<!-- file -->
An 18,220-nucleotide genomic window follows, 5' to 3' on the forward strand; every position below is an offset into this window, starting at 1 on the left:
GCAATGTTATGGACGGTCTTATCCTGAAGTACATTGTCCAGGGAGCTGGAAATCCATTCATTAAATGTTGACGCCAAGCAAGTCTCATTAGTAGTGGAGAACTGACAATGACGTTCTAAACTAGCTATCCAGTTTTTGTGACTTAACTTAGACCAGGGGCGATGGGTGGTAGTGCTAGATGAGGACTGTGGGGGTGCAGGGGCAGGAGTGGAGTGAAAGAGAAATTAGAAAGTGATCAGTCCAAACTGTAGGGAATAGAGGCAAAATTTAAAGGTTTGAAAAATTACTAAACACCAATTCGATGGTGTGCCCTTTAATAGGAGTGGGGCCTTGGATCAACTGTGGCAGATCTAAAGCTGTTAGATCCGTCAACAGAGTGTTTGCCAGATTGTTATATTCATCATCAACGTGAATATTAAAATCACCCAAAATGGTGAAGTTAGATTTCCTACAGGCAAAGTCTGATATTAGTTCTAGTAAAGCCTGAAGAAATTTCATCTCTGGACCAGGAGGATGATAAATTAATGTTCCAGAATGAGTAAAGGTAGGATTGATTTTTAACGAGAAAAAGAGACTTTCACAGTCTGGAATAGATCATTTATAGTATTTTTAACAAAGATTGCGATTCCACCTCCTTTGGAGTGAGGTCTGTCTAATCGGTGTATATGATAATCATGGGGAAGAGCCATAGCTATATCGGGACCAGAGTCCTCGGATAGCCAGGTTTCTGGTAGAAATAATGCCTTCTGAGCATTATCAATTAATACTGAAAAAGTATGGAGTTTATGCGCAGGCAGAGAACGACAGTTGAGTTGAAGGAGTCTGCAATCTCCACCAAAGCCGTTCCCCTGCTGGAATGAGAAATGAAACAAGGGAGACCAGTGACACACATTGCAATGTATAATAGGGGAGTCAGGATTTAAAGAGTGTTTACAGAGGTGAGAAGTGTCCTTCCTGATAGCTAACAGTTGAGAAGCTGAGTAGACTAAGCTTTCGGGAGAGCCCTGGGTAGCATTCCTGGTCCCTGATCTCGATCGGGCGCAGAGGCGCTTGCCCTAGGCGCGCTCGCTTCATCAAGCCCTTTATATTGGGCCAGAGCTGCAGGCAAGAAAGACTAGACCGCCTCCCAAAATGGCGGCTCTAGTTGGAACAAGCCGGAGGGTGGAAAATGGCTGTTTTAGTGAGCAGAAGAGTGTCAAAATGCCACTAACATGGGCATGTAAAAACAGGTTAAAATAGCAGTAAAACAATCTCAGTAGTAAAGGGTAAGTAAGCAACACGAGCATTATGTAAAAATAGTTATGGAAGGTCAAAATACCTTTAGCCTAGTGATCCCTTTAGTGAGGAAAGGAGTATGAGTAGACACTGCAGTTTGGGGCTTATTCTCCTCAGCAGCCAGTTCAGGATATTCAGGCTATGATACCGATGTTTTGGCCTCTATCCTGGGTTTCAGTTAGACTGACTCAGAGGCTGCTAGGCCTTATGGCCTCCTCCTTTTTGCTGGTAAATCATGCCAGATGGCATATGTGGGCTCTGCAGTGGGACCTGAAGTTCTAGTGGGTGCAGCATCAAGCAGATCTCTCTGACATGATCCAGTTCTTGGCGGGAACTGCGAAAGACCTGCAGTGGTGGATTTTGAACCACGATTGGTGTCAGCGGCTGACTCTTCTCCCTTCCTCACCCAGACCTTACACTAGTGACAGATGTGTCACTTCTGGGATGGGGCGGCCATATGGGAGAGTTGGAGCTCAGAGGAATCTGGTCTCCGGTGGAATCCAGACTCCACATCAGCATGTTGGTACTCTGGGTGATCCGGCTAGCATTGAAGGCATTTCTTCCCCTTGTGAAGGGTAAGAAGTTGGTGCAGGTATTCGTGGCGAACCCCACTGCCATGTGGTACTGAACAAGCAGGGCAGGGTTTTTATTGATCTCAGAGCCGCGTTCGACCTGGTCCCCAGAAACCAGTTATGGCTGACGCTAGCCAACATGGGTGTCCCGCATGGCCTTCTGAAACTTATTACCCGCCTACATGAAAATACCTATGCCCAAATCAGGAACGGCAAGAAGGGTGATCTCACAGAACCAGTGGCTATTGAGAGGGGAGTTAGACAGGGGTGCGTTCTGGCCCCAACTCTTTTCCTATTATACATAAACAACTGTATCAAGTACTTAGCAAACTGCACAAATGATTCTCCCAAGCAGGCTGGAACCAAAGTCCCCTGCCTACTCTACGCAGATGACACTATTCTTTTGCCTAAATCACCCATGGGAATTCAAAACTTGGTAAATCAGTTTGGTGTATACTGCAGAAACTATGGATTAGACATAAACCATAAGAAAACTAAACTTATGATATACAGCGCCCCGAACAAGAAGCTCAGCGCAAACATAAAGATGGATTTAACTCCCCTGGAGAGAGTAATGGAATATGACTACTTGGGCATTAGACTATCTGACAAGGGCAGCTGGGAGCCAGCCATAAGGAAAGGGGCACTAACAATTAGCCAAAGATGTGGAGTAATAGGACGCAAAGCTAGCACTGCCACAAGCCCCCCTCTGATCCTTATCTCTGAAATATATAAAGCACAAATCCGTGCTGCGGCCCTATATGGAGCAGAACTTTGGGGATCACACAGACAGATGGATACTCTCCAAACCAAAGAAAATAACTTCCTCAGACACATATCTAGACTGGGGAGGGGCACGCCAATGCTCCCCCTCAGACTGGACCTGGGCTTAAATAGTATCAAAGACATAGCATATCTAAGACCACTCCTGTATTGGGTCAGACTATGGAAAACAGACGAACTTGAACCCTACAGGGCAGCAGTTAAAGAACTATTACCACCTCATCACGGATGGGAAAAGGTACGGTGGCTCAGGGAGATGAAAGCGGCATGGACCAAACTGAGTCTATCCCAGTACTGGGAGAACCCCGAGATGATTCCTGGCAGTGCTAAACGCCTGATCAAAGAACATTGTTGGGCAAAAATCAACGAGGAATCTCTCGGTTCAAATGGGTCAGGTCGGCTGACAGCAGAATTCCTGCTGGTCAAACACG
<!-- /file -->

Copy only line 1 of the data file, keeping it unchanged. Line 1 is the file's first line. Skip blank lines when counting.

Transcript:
An 18,220-nucleotide genomic window follows, 5' to 3' on the forward strand; every position below is an offset into this window, starting at 1 on the left: